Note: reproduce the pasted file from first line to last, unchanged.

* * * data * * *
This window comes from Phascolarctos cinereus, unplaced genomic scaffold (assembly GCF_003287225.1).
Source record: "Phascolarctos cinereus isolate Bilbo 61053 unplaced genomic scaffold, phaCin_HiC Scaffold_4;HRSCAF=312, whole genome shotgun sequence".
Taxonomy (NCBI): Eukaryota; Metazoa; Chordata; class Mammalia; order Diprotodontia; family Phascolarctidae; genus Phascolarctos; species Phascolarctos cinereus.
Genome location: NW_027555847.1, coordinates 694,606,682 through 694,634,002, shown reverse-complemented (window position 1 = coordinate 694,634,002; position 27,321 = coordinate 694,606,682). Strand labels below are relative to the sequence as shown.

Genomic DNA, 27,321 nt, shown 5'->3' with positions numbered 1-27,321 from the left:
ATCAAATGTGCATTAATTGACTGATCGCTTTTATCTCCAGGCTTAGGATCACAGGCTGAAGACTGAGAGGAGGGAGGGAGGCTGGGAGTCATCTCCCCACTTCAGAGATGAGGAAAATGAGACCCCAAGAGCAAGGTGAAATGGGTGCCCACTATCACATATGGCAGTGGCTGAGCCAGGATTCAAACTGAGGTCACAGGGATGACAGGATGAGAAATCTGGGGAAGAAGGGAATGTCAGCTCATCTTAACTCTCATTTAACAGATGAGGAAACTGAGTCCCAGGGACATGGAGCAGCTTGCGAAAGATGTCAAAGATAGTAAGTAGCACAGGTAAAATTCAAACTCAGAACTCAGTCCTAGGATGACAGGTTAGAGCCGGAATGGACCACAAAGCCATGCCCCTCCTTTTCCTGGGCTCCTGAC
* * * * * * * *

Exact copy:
This window comes from Phascolarctos cinereus, unplaced genomic scaffold (assembly GCF_003287225.1).
Source record: "Phascolarctos cinereus isolate Bilbo 61053 unplaced genomic scaffold, phaCin_HiC Scaffold_4;HRSCAF=312, whole genome shotgun sequence".
Taxonomy (NCBI): Eukaryota; Metazoa; Chordata; class Mammalia; order Diprotodontia; family Phascolarctidae; genus Phascolarctos; species Phascolarctos cinereus.
Genome location: NW_027555847.1, coordinates 694,606,682 through 694,634,002, shown reverse-complemented (window position 1 = coordinate 694,634,002; position 27,321 = coordinate 694,606,682). Strand labels below are relative to the sequence as shown.

Genomic DNA, 27,321 nt, shown 5'->3' with positions numbered 1-27,321 from the left:
ATCAAATGTGCATTAATTGACTGATCGCTTTTATCTCCAGGCTTAGGATCACAGGCTGAAGACTGAGAGGAGGGAGGGAGGCTGGGAGTCATCTCCCCACTTCAGAGATGAGGAAAATGAGACCCCAAGAGCAAGGTGAAATGGGTGCCCACTATCACATATGGCAGTGGCTGAGCCAGGATTCAAACTGAGGTCACAGGGATGACAGGATGAGAAATCTGGGGAAGAAGGGAATGTCAGCTCATCTTAACTCTCATTTAACAGATGAGGAAACTGAGTCCCAGGGACATGGAGCAGCTTGCGAAAGATGTCAAAGATAGTAAGTAGCACAGGTAAAATTCAAACTCAGAACTCAGTCCTAGGATGACAGGTTAGAGCCGGAATGGACCACAAAGCCATGCCCCTCCTTTTCCTGGGCTCCTGAC